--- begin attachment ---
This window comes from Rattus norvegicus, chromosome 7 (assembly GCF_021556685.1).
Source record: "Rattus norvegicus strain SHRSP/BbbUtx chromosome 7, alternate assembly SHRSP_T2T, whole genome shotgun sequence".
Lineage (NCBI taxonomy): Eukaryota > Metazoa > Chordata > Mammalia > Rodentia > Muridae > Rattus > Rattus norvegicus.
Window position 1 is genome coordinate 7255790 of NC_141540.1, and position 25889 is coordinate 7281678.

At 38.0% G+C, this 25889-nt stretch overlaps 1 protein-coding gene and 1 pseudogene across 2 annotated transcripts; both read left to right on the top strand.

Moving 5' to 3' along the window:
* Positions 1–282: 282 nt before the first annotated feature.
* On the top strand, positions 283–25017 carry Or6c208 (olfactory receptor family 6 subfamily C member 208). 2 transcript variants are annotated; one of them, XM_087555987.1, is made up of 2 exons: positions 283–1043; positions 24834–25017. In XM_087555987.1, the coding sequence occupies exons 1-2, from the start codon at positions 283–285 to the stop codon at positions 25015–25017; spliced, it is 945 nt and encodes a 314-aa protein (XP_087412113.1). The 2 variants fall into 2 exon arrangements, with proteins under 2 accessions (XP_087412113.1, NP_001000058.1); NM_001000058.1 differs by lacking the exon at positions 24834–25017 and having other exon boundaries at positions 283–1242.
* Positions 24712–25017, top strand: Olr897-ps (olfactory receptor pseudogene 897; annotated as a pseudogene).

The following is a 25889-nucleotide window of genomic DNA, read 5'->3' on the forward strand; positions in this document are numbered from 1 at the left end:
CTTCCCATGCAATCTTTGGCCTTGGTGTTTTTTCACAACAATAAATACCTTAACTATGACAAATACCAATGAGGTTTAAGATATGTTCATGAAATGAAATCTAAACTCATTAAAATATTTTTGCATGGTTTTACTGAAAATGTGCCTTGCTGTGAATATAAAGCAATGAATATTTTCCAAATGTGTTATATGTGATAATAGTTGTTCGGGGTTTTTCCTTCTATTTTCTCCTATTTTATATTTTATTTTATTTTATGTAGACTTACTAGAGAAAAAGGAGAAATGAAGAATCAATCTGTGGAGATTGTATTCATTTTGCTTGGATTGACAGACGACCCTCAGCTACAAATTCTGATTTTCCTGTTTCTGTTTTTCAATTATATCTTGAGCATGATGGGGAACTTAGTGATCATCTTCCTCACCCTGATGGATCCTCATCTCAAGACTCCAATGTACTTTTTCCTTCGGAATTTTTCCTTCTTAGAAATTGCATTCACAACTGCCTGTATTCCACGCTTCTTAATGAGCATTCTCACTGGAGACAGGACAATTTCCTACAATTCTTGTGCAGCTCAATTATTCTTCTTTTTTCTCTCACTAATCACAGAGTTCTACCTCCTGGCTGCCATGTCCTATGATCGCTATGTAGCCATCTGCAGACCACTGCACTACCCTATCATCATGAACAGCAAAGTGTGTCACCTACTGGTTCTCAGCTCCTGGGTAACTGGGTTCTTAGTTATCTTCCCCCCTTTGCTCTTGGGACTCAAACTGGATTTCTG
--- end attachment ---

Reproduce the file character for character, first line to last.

This window comes from Rattus norvegicus, chromosome 7 (assembly GCF_021556685.1).
Source record: "Rattus norvegicus strain SHRSP/BbbUtx chromosome 7, alternate assembly SHRSP_T2T, whole genome shotgun sequence".
Lineage (NCBI taxonomy): Eukaryota > Metazoa > Chordata > Mammalia > Rodentia > Muridae > Rattus > Rattus norvegicus.
Window position 1 is genome coordinate 7255790 of NC_141540.1, and position 25889 is coordinate 7281678.

At 38.0% G+C, this 25889-nt stretch overlaps 1 protein-coding gene and 1 pseudogene across 2 annotated transcripts; both read left to right on the top strand.

Moving 5' to 3' along the window:
* Positions 1–282: 282 nt before the first annotated feature.
* On the top strand, positions 283–25017 carry Or6c208 (olfactory receptor family 6 subfamily C member 208). 2 transcript variants are annotated; one of them, XM_087555987.1, is made up of 2 exons: positions 283–1043; positions 24834–25017. In XM_087555987.1, the coding sequence occupies exons 1-2, from the start codon at positions 283–285 to the stop codon at positions 25015–25017; spliced, it is 945 nt and encodes a 314-aa protein (XP_087412113.1). The 2 variants fall into 2 exon arrangements, with proteins under 2 accessions (XP_087412113.1, NP_001000058.1); NM_001000058.1 differs by lacking the exon at positions 24834–25017 and having other exon boundaries at positions 283–1242.
* Positions 24712–25017, top strand: Olr897-ps (olfactory receptor pseudogene 897; annotated as a pseudogene).

The following is a 25889-nucleotide window of genomic DNA, read 5'->3' on the forward strand; positions in this document are numbered from 1 at the left end:
CTTCCCATGCAATCTTTGGCCTTGGTGTTTTTTCACAACAATAAATACCTTAACTATGACAAATACCAATGAGGTTTAAGATATGTTCATGAAATGAAATCTAAACTCATTAAAATATTTTTGCATGGTTTTACTGAAAATGTGCCTTGCTGTGAATATAAAGCAATGAATATTTTCCAAATGTGTTATATGTGATAATAGTTGTTCGGGGTTTTTCCTTCTATTTTCTCCTATTTTATATTTTATTTTATTTTATGTAGACTTACTAGAGAAAAAGGAGAAATGAAGAATCAATCTGTGGAGATTGTATTCATTTTGCTTGGATTGACAGACGACCCTCAGCTACAAATTCTGATTTTCCTGTTTCTGTTTTTCAATTATATCTTGAGCATGATGGGGAACTTAGTGATCATCTTCCTCACCCTGATGGATCCTCATCTCAAGACTCCAATGTACTTTTTCCTTCGGAATTTTTCCTTCTTAGAAATTGCATTCACAACTGCCTGTATTCCACGCTTCTTAATGAGCATTCTCACTGGAGACAGGACAATTTCCTACAATTCTTGTGCAGCTCAATTATTCTTCTTTTTTCTCTCACTAATCACAGAGTTCTACCTCCTGGCTGCCATGTCCTATGATCGCTATGTAGCCATCTGCAGACCACTGCACTACCCTATCATCATGAACAGCAAAGTGTGTCACCTACTGGTTCTCAGCTCCTGGGTAACTGGGTTCTTAGTTATCTTCCCCCCTTTGCTCTTGGGACTCAAACTGGATTTCTG